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    When a quiet Victorian country girl took Europe by storm When a quiet Victorian country girl took Europe by storm

    KNIGHT PISTOL and Kerryn Manning in Norway

    AS ANOTHER Aussie prepares to take on the world it’s a prime time for a trip down memory lane to when a quiet country... When a quiet Victorian country girl took Europe by storm

    AS ANOTHER Aussie prepares to take on the world it’s a prime time for a trip down memory lane to when a quiet country girl and a pacing-bred trotter took Europe by storm.

    It was 1997 when a fresh-faced Kerryn Manning left the comfort of her small community in Great Western to become an international icon as she accompanied Knight Pistol on a groundbreaking European campaign.

    Although excited by the opportunity, Manning was unaware of the type of journey she was about to embark.

    In fact, Manning’s mother Barbara believes it was a turning point for her daughter.

    “That trip to Europe, I believe, is Kerryn’s biggest achievement,” Barbara said. “Not just the win in Norway, the whole trip.

    “To go over there and become caretaker trainer of Knight Pistol as a young 20-year-old was a very big effort and really made her as a horsewoman.

    “She wasn’t on the phone constantly asking her Dad what to do…she just made the decisions and got it done.

    “She did a tremendous job handling the trip, the publicity and scrutiny.”

    Such was the publicity surrounding Manning, she was constantly being hounded by press for interviews and publicity shots as well as fans seeking autographs.

    “The whole trip is my most special moment,” Manning said. “It made me realise there was a big wide world away from Great Western, and as you get older, you appreciate it more.

    “I did a lot of strange things for media photos over there. It was overwhelming at the time and certainly a lot different from here.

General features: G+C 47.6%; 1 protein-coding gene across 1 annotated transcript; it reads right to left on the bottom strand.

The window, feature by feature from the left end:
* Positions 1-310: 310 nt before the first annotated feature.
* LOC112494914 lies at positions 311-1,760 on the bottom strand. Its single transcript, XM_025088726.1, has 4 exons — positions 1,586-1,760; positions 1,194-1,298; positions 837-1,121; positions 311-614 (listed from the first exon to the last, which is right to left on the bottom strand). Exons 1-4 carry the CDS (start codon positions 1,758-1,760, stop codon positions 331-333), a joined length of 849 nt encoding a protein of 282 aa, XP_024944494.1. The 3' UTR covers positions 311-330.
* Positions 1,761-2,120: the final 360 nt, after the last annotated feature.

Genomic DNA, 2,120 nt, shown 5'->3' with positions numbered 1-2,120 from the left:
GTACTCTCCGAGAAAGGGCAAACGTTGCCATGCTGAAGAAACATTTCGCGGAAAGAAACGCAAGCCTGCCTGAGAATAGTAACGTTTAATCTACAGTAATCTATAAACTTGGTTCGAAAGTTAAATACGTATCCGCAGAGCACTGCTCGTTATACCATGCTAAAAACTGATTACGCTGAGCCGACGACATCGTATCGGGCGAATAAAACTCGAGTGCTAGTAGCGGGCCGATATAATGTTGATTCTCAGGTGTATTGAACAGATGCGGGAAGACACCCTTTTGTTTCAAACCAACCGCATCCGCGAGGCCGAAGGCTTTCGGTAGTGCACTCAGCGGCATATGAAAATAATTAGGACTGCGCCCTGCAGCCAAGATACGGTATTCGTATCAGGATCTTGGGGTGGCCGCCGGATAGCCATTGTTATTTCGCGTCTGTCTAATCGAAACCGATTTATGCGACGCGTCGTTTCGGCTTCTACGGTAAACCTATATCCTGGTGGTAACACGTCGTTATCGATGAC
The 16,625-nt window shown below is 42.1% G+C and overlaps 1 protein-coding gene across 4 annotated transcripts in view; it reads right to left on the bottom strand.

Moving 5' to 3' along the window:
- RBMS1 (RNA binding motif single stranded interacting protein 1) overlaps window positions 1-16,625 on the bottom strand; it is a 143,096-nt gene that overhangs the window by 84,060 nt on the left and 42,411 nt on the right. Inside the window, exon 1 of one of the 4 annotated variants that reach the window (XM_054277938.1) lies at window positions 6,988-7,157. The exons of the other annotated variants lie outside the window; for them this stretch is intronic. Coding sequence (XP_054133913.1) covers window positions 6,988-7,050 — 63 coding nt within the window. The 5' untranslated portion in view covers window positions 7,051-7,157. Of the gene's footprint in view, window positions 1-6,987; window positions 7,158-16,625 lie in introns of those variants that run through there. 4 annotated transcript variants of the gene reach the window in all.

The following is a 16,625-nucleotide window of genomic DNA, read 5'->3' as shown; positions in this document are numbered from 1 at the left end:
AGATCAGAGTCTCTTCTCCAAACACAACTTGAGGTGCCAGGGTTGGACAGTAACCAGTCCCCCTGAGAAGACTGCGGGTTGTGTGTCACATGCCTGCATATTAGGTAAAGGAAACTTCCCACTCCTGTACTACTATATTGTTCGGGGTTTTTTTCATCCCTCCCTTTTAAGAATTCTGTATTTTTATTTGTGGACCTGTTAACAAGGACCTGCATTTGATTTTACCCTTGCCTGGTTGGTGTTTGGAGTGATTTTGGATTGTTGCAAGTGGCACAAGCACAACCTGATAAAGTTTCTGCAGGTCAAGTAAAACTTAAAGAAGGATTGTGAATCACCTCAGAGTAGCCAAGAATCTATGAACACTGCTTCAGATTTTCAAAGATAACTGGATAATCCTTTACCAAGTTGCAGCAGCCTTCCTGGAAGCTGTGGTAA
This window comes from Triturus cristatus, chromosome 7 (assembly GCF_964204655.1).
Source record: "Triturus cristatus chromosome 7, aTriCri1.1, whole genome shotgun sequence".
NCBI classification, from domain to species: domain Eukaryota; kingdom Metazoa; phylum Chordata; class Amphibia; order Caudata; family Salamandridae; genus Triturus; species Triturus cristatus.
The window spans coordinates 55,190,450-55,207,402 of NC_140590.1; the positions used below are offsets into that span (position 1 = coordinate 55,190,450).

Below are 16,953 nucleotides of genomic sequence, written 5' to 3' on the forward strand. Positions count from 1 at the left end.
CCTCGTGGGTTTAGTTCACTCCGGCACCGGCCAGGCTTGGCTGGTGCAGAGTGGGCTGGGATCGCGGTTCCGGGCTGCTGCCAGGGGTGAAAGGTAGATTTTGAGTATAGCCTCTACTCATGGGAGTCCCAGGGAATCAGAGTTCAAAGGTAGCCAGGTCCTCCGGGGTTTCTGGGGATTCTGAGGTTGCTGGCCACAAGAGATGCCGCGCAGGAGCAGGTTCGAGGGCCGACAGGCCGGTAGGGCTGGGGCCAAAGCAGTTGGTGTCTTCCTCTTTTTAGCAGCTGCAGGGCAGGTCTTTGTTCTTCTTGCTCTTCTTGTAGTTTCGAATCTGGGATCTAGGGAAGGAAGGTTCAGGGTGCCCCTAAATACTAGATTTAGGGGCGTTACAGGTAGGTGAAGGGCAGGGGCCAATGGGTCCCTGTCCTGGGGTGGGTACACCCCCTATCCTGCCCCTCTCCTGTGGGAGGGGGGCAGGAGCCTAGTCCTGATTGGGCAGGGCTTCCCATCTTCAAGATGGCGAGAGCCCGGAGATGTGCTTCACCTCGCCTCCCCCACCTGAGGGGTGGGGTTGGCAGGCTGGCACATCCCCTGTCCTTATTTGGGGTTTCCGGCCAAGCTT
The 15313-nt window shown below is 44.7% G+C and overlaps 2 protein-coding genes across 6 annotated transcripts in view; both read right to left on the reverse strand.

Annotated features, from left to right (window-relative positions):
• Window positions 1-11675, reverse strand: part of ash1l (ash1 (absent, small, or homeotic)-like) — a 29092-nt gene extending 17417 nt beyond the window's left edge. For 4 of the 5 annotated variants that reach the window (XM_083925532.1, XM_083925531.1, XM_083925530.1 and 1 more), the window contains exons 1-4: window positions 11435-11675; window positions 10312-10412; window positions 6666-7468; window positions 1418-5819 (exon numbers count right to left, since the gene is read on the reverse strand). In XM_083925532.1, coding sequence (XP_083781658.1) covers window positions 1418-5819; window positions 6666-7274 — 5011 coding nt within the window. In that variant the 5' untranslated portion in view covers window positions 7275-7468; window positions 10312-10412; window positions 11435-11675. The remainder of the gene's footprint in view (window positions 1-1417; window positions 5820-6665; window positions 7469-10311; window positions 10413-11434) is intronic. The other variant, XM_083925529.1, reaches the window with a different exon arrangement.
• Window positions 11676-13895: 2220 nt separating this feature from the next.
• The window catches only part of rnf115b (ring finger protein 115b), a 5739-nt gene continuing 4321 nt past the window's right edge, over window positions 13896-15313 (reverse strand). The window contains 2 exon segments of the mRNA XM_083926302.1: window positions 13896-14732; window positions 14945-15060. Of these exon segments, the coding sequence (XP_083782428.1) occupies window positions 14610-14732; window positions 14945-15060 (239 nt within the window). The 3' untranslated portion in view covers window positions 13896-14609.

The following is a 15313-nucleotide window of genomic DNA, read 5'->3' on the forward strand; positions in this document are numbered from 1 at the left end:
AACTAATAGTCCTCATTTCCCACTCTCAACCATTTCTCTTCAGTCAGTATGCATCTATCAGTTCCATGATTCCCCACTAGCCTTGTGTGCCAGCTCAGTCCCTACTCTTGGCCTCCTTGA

“To think it has been 26 years does make me a little nostalgic.”

    Although the trip was ultimately a success with Manning reining Knight Pistol to glory in the Harley Davidson Trot, the campaign began on a disastrous note.

    Forced to endure a horrid flight, Knight Pistol became seriously ill after arriving in Europe to the point his life was on the line.

    “It was supposed to be a straight forward flight which turned into a 56-hour trip non stop, without getting his feet on the ground or his head to his feet and it took it’s toll,” Manning recalled.

    “He seemed well when he arrived but then he tied up in the muscles and was in a bad way for a little while there.

    “He got so dehydrated at one stage it wasn’t looking good and was at risk of being put down.

    “To his credit, he came through it remarkably well which is testimony to his constitution…he certainly did a great job to get back to his best.”

    Manning and Knight Pistol created history on August 30 when they became the first southern hemisphere duo to win a European Group One.

    After enjoying the run of the race behind the front runner, Knight Pistol grabbed the lead in the last stride to score in 1:56.

    “The Harley Davidson Trot is still my biggest win,” Manning said. “We weren’t expecting much, especially with the world champion Gentle Star in the field…we were hoping to keep up more than anything.

    “He managed to settle handy on the leader’s back and got the right splits at the right time before he came with one run in the straight and managed to just pip them on the line.”

    Racing for another two years after returning to Australia – where he had 43 starts for 22 wins and 14 placings – Knight Pistol was retired after finishing third at Moonee Valley behind Lady Truscott and National Interest on December 11, 1998.

    The gelding’s record stood at 55 victories and 39 placings from 181 outings for earnings of $612,203.

    “He still comes up in conversation every now and then,” Manning said. “I have fond memories of him for sure.”

    As for the newest Australian ‘globe trotter’, Just Believe is poised to contest tomorrow’s famed Elitloppet at the Solvalla Racetrack in Stockholm,.

    Trained by Jess Tubbs and to be driven by her husband, Greg Sugars, Just Believe has drawn barrier seven in the opening heat.

    The son of Orlando Vici has to finish in the top four to earn a berth in the Final.

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    Paul Courts

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